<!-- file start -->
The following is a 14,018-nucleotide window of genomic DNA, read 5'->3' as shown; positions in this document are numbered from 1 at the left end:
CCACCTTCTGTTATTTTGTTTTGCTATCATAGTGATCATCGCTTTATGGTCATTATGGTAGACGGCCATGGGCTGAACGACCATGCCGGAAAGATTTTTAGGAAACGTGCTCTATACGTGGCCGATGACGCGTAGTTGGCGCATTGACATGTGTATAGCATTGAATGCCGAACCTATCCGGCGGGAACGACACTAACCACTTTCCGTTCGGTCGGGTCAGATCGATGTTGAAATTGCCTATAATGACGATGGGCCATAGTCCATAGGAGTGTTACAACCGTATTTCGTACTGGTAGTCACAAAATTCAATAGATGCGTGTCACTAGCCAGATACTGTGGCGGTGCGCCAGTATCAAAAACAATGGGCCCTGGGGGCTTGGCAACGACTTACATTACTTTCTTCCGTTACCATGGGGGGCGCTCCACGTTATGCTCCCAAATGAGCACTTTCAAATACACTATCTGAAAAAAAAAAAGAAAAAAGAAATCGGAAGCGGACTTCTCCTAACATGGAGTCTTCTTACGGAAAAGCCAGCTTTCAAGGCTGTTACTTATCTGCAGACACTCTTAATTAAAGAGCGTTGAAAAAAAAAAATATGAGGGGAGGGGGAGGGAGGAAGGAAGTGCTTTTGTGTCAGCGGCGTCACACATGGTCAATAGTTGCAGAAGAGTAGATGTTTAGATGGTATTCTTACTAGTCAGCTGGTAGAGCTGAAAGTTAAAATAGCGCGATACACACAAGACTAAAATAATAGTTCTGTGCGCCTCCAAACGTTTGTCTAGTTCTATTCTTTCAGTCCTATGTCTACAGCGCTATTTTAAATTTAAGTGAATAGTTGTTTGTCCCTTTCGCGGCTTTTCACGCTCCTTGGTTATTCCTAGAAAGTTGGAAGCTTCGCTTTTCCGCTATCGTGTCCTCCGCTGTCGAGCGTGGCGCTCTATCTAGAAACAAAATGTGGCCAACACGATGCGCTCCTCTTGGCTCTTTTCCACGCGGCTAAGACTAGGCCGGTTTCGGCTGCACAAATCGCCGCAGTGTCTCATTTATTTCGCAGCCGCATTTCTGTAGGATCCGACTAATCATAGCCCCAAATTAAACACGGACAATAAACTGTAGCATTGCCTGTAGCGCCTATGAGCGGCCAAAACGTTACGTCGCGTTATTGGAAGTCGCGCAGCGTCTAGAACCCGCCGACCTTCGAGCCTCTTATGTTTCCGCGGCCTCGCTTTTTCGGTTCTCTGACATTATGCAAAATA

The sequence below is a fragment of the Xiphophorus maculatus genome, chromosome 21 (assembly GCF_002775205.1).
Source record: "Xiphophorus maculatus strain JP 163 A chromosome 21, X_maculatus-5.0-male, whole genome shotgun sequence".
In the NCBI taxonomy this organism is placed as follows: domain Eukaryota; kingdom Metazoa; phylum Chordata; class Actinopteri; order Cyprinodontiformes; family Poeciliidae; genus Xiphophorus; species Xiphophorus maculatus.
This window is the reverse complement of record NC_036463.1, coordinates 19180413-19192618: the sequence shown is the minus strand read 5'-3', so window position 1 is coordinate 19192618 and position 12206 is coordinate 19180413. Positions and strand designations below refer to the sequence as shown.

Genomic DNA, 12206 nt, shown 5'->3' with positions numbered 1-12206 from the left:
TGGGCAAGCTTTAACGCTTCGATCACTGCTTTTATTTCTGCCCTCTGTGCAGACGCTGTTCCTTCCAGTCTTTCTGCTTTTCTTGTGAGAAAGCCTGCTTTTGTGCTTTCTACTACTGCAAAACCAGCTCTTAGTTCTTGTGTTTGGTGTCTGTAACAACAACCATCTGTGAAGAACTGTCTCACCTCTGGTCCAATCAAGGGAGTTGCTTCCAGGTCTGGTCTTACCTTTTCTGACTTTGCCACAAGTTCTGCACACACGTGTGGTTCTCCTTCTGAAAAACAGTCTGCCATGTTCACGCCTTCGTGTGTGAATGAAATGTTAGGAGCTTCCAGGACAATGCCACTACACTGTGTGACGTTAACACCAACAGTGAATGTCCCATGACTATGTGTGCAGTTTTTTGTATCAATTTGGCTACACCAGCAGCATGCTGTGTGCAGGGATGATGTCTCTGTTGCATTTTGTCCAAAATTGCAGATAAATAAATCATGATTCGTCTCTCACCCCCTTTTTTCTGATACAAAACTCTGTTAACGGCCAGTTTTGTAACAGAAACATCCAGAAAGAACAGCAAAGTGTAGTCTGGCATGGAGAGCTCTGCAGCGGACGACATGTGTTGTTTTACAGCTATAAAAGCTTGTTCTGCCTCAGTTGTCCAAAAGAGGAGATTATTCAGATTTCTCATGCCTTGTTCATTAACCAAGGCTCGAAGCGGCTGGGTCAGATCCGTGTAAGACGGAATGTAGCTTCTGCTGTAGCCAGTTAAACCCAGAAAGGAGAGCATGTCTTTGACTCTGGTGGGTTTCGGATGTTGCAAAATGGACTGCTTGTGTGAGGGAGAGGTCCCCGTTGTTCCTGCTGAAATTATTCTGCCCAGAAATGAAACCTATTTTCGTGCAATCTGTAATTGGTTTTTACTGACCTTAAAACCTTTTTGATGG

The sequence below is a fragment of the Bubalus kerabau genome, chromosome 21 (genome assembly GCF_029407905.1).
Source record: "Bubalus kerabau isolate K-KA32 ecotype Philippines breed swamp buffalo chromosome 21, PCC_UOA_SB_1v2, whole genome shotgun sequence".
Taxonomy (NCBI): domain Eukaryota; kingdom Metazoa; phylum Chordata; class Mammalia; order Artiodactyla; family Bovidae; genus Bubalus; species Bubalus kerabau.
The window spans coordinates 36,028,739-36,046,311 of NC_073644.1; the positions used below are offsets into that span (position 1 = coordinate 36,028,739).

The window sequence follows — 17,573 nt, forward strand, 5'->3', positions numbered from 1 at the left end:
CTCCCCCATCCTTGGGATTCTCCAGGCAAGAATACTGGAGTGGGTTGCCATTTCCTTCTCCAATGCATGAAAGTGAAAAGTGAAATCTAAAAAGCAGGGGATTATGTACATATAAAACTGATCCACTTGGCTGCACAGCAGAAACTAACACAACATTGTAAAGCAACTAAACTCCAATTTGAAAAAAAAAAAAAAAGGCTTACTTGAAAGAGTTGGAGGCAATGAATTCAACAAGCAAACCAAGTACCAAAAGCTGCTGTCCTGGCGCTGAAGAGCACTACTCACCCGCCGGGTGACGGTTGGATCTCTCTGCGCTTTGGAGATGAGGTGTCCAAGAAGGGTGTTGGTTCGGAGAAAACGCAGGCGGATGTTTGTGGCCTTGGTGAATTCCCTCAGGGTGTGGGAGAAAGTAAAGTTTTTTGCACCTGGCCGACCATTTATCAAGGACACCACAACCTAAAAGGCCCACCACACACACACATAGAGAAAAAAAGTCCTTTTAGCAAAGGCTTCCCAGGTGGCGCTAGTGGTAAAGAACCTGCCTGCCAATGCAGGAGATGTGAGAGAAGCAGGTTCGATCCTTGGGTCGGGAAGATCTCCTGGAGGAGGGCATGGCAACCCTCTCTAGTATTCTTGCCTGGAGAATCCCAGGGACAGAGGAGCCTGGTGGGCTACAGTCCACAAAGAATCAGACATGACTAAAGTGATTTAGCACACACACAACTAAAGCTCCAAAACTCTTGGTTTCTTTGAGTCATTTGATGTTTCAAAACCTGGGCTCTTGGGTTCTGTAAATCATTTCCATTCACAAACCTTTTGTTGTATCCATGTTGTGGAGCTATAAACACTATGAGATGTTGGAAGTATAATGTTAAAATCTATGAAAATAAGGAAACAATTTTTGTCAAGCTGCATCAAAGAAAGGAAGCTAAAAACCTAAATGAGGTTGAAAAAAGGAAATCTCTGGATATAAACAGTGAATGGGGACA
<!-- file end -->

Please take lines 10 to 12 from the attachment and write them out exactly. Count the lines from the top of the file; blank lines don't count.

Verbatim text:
Source record: "Bubalus kerabau isolate K-KA32 ecotype Philippines breed swamp buffalo chromosome 21, PCC_UOA_SB_1v2, whole genome shotgun sequence".
Taxonomy (NCBI): domain Eukaryota; kingdom Metazoa; phylum Chordata; class Mammalia; order Artiodactyla; family Bovidae; genus Bubalus; species Bubalus kerabau.
The window spans coordinates 36,028,739-36,046,311 of NC_073644.1; the positions used below are offsets into that span (position 1 = coordinate 36,028,739).